New fingerprint scanning terminals at two critical points of entry in Mogadishu could help to thwart international criminals and terrorists trying to elude authorities through Somalia.
The terminals were installed by the International Organization for Migration (IOM), a United Nations-affiliated intergovernmental organization, with support from the US Department of State. Deployed at Mogadishu’s Aden Abdulle International Airport and the Mogadishu Seaport, the terminals are aimed at replacing single-digit fingerprint readers that are currently in place, allowing detailed 10-digit scans that can be compared against INTERPOL databases. And the project is more ambitious than these initial deployments suggest, with IOM planning to deliver these new fingerprint reader terminals to a total of eight points of entry in Somalia.
In a statement announcing the deployments, IOM explained that Somalia has a “fluid internal movement of regular and irregular migrants,” with criminals often “striving to circumvent the system by capitalizing on loopholes in border management.”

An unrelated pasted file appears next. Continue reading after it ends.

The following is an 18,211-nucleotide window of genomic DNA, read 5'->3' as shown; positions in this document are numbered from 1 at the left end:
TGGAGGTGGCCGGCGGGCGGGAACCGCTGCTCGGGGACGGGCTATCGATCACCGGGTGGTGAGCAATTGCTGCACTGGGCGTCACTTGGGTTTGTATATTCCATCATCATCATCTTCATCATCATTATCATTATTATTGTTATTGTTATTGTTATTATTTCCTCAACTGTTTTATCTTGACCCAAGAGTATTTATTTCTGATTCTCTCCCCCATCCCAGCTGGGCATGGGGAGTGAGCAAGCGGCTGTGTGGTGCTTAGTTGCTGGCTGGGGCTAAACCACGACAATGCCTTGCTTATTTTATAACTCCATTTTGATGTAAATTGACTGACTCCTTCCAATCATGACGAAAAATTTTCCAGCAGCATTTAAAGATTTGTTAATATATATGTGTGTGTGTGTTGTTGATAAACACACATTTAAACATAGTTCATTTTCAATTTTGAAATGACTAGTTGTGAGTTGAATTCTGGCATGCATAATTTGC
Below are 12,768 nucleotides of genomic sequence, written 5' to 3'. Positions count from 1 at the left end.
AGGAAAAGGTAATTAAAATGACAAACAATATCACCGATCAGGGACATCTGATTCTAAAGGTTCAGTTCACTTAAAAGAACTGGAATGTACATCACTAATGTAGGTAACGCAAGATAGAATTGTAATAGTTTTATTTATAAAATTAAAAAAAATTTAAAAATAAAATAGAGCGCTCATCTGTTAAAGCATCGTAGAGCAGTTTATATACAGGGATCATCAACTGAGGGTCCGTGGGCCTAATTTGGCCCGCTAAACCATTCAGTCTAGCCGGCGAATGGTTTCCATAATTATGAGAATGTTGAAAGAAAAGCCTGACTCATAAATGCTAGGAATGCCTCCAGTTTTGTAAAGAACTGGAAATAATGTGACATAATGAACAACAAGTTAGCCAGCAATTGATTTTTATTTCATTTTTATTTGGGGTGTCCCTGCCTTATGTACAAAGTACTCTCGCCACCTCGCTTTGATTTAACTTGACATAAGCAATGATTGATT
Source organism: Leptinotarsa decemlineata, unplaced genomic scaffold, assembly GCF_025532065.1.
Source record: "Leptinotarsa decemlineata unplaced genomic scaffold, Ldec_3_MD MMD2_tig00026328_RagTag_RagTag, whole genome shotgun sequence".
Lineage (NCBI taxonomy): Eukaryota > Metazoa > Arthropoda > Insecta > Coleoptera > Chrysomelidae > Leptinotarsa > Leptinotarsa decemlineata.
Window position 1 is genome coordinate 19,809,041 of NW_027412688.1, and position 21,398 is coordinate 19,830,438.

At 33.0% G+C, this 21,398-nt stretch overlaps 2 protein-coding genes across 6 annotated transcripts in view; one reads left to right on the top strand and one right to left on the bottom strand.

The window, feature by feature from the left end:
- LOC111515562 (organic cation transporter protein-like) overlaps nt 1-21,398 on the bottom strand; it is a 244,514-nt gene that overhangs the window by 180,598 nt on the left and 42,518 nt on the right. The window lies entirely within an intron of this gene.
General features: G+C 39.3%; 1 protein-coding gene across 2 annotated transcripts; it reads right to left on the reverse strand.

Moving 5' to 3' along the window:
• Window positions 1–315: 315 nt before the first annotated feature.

The deployments are illustrative of a global trend toward biometric border screening, with the US being a prime example as its Department of Homeland Security seeks to establish biometric identification systems airports and other border checkpoints. The US government’s funding of this IOM project indicates that its pursuit of biometric border control does not stop at the US border, with authorities evidently seeing opportunities to help other states detect international criminals through the implementation of sophisticated biometric identification technologies.
June 12, 2018 – by Alex Perala